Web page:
When it comes to home construction and design, energy efficiency is the name of the game. But with so much terminology associated with it, it’s not always easy to know what your contractor, electrician, or air conditioner repairman is talking about.
As a homeowner, it can be hard — and expensive — to make decisions without fully understanding the problem, but knowing just a few simple terms can make all the difference. Here’s a list of seven buzzwords related to energy efficiency that you’re likely to hear often. Get to know them and you’ll never nod confusingly when talk turns to energy efficiency again.
Energy Star Appliances
People toss words like green, energy-efficient, and eco-friendly around like it all means the same thing, but it doesn’t, especially when it comes to one of the biggest energy zappers in your home: your appliances. Unlike other unregulated terms, Energy Star refers to appliances that the Environmental Protection Agency has certified as consuming less energy than standard appliances. Shopping for appliances with this easy-to-spot seal of approval can save you a ton of money in the long run, not to mention the savings you’ll enjoy on your water and energy bills.
Single-, Double-, or Triple-Pane Windows
When it comes to energy-efficient windows, there’s no question that even a single pane window will provide some energy savings (for what it’s worth, the term pane simply refers to the glass). But to make a really substantial dent in your energy usage, double- or triple-pane windows offer significantly better insulation due to an insulating air gap between the pieces of glass. On the downside, they’re more expensive, but the energy savings are huge, with triple-pane windows providing a 50 percent savings over single-pane windows — and an added 20 percent savings over double-pane windows.
The term low-e refers to low emissivity, which is really just about how much natural sunlight (and its harmful UV rays) penetrates the glass. A window coated in low-e glass contains microscopic layers of metallic oxides that are nearly invisible to the naked eye but make it better equipped to control the radiant heat as it enters and exits your home. This helps keep your home cooler in the summer and warmer in the winter. Not only does this adjustment save on your energy costs, but it also creates a more comfortable home environment.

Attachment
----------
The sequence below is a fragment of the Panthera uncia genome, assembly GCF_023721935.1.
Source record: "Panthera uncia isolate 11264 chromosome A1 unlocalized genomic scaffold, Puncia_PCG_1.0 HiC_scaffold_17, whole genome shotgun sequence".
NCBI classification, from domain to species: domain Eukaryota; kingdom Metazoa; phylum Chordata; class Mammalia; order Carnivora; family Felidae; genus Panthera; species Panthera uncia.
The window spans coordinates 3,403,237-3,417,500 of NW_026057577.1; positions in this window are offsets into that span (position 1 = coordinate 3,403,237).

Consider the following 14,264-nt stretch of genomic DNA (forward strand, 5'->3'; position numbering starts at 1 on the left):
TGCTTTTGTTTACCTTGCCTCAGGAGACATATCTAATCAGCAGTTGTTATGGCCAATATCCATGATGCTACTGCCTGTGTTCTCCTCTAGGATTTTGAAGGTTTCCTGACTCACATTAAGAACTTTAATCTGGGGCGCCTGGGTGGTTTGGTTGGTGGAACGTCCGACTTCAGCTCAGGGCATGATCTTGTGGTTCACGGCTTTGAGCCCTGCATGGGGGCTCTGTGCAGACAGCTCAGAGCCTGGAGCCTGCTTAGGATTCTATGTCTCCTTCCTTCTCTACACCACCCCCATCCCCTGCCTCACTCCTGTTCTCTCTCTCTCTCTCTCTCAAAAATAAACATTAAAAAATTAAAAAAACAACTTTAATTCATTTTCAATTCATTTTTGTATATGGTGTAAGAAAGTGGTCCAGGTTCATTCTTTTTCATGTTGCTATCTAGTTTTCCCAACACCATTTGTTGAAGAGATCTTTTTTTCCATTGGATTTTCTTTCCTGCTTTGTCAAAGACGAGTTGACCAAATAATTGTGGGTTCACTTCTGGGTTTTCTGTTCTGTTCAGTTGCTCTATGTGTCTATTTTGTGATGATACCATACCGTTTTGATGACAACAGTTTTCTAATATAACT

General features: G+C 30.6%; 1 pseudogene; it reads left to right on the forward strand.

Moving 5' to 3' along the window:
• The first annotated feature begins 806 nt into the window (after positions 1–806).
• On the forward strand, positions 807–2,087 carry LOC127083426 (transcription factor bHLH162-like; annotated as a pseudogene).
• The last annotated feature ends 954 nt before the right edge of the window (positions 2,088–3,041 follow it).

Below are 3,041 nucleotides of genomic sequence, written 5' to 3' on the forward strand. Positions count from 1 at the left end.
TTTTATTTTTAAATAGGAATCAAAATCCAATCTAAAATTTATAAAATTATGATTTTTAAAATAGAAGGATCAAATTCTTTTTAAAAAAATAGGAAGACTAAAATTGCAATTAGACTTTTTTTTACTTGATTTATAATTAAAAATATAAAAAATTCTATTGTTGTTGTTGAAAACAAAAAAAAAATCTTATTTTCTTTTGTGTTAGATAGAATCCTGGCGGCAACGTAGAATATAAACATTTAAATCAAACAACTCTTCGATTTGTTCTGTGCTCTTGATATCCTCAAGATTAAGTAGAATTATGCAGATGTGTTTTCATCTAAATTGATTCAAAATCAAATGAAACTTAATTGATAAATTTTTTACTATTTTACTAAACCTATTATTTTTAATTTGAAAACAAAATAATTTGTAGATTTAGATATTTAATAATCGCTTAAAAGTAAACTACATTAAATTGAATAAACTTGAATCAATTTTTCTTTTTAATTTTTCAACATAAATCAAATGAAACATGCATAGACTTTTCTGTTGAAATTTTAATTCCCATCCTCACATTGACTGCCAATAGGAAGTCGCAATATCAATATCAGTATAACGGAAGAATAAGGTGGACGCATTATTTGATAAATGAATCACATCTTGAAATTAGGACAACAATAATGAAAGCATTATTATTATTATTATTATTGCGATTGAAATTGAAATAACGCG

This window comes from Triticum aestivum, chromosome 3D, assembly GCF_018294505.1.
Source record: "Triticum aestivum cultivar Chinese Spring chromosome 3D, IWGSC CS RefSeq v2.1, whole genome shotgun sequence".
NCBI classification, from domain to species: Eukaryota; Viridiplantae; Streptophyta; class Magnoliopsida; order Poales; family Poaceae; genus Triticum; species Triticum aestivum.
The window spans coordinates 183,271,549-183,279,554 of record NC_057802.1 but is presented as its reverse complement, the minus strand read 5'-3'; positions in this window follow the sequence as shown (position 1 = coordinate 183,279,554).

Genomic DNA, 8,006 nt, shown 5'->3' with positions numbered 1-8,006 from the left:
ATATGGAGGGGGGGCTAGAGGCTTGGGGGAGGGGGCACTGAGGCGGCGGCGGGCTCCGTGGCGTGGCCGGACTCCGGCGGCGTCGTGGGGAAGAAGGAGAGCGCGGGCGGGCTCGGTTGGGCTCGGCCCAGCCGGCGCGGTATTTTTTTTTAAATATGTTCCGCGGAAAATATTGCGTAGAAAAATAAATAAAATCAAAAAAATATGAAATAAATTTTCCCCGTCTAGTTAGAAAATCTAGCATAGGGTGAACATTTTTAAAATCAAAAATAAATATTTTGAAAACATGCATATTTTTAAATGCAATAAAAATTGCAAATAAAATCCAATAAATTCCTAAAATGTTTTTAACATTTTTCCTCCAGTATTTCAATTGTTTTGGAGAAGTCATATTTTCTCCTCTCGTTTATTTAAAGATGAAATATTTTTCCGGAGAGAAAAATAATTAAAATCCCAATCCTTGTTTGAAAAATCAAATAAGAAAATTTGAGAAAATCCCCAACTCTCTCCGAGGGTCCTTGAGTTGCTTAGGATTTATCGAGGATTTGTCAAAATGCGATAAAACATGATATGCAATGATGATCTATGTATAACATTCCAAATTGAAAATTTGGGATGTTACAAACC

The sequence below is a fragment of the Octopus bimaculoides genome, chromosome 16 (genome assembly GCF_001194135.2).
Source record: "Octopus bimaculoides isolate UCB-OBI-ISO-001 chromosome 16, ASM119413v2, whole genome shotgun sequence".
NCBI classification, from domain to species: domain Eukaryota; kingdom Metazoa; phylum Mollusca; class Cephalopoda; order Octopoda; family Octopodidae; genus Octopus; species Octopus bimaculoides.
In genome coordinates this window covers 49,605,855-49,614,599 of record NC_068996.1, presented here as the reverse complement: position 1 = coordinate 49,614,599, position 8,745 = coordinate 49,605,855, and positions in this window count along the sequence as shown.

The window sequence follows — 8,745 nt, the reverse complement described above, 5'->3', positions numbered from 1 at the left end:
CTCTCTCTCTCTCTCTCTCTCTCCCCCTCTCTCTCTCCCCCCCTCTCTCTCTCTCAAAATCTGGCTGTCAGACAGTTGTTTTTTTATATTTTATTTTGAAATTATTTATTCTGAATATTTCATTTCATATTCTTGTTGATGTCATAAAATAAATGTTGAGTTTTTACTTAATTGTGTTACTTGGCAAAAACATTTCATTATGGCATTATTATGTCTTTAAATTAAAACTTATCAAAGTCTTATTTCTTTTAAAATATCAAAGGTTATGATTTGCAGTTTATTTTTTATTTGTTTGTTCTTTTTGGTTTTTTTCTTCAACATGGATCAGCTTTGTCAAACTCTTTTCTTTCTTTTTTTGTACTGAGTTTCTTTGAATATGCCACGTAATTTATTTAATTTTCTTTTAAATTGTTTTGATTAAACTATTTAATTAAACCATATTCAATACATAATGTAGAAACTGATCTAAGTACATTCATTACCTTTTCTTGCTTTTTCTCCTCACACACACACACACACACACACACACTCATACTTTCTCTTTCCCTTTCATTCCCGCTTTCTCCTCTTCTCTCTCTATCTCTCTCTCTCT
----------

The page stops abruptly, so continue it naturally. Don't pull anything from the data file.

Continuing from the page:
Solar Electric Systems
You’ve likely heard of and seen solar panels, but solar electric systems refer to the entire process of converting energy from the sun into electricity to power your home, usually with enormous savings. Depending on where you live, all or most of the electricity in a home can be powered this way. This system relies on rooftop panels filled with groups of photovoltaic cells that do the lion’s share of the conversion work.
The bathroom is one room in the home that guzzles a ton of water. Standard toilets alone use 1.6 gallons per flush. A low flush toilet, however, can reduce consumption to just 1.2 gallons. As a result, experts estimate that a low flush toilet can save as much as 2,000 gallons of water per year. Knowing you are helping preserve the planet’s supply of fresh water is a benefit that’s priceless.
According to the U.S. Department of Energy, 56 percent of a home’s energy goes towards heating and cooling. When choosing insulation for your walls, roof, and windows, a higher R-value means the home is better equipped to resist heat loss. When it comes to insulation, the specific R-value depends on the type of insulation, its thickness, and its density. The Department of Energy makes recommendations based on regional climates, so R-values can largely depend on where you live. Generally speaking, walls require insulation with an R-value between 13 and 21 and floors between 13 and 30, according to Home Depot.
When it comes to energy-efficient lighting, most people know that LED lighting saves energy, but they don’t understand what LED means or how it works. Light-emitting diodes are some of the most energy-efficient lighting technologies available, with Energy-Star LEDs using only 20-25 percent energy of traditional incandescent lighting fixtures and can last anywhere from 15 to 25 times longer. And this doesn’t just mean everyday lights—be sure to pick up LED holiday lights as well! Getting familiar with a few simple energy-efficiency terms can make a huge difference in understanding how your home uses energy — and where the potential savings are.
Ana Connery is former content director of Parenting, Babytalk, Pregnancy Planner and Conceive magazines as well as parenting.com.
While editor in chief of Florida Travel & Life magazine from 2006-2009, she covered the state’s real estate and home design market as well as travel destinations.
She’s held senior editorial positions at some of the country’s most celebrated magazines, including Latina, Fitness and Cooking Light, where she oversaw the brand’s “FitHouse” show home.
Ana’s expertise is frequently sought after for appearances on “The Today Show,” “Good Morning America” and CNN. She has interviewed the country’s top experts in a variety of fields, including U.S. Secretary of Education Arne Duncan and First Lady Michelle Obama.